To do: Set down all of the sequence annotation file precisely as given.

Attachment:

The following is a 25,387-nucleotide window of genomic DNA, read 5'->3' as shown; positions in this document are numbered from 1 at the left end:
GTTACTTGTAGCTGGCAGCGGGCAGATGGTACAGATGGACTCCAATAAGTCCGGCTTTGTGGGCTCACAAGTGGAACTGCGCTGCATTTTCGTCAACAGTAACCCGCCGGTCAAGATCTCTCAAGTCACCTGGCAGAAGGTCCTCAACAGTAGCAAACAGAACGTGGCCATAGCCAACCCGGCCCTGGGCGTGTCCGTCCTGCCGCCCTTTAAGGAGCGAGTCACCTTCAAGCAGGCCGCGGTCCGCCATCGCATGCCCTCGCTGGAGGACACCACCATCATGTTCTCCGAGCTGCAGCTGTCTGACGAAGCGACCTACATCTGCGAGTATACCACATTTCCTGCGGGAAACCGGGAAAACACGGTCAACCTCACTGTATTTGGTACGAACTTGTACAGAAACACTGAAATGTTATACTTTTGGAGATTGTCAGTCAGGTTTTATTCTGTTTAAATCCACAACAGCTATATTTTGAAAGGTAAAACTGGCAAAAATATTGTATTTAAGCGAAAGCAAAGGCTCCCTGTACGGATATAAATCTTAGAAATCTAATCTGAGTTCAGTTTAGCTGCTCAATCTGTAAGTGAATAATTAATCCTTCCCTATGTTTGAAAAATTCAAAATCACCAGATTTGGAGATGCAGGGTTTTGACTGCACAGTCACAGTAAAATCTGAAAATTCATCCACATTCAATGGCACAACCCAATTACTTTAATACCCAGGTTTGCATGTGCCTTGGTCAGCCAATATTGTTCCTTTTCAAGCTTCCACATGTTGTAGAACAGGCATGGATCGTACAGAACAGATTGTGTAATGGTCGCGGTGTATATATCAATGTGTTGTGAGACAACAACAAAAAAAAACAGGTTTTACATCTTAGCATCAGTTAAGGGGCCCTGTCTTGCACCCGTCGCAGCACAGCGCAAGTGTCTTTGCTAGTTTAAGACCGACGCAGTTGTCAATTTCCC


The following is a 25,387-nucleotide window of genomic DNA, read 5'->3' as shown; positions in this document are numbered from 1 at the left end:
GTTACTTGTAGCTGGCAGCGGGCAGATGGTACAGATGGACTCCAATAAGTCCGGCTTTGTGGGCTCACAAGTGGAACTGCGCTGCATTTTCGTCAACAGTAACCCGCCGGTCAAGATCTCTCAAGTCACCTGGCAGAAGGTCCTCAACAGTAGCAAACAGAACGTGGCCATAGCCAACCCGGCCCTGGGCGTGTCCGTCCTGCCGCCCTTTAAGGAGCGAGTCACCTTCAAGCAGGCCGCGGTCCGCCATCGCATGCCCTCGCTGGAGGACACCACCATCATGTTCTCCGAGCTGCAGCTGTCTGACGAAGCGACCTACATCTGCGAGTATACCACATTTCCTGCGGGAAACCGGGAAAACACGGTCAACCTCACTGTATTTGGTACGAACTTGTACAGAAACACTGAAATGTTATACTTTTGGAGATTGTCAGTCAGGTTTTATTCTGTTTAAATCCACAACAGCTATATTTTGAAAGGTAAAACTGGCAAAAATATTGTATTTAAGCGAAAGCAAAGGCTCCCTGTACGGATATAAATCTTAGAAATCTAATCTGAGTTCAGTTTAGCTGCTCAATCTGTAAGTGAATAATTAATCCTTCCCTATGTTTGAAAAATTCAAAATCACCAGATTTGGAGATGCAGGGTTTTGACTGCACAGTCACAGTAAAATCTGAAAATTCATCCACATTCAATGGCACAACCCAATTACTTTAATACCCAGGTTTGCATGTGCCTTGGTCAGCCAATATTGTTCCTTTTCAAGCTTCCACATGTTGTAGAACAGGCATGGATCGTACAGAACAGATTGTGTAATGGTCGCGGTGTATATATCAATGTGTTGTGAGACAACAACAAAAAAAAACAGGTTTTACATCTTAGCATCAGTTAAGGGGCCCTGTCTTGCACCCGTCGCAGCACAGCGCAAGTGTCTTTGCTAGTTTAAGACCGACGCAGTTGTCAATTTCCC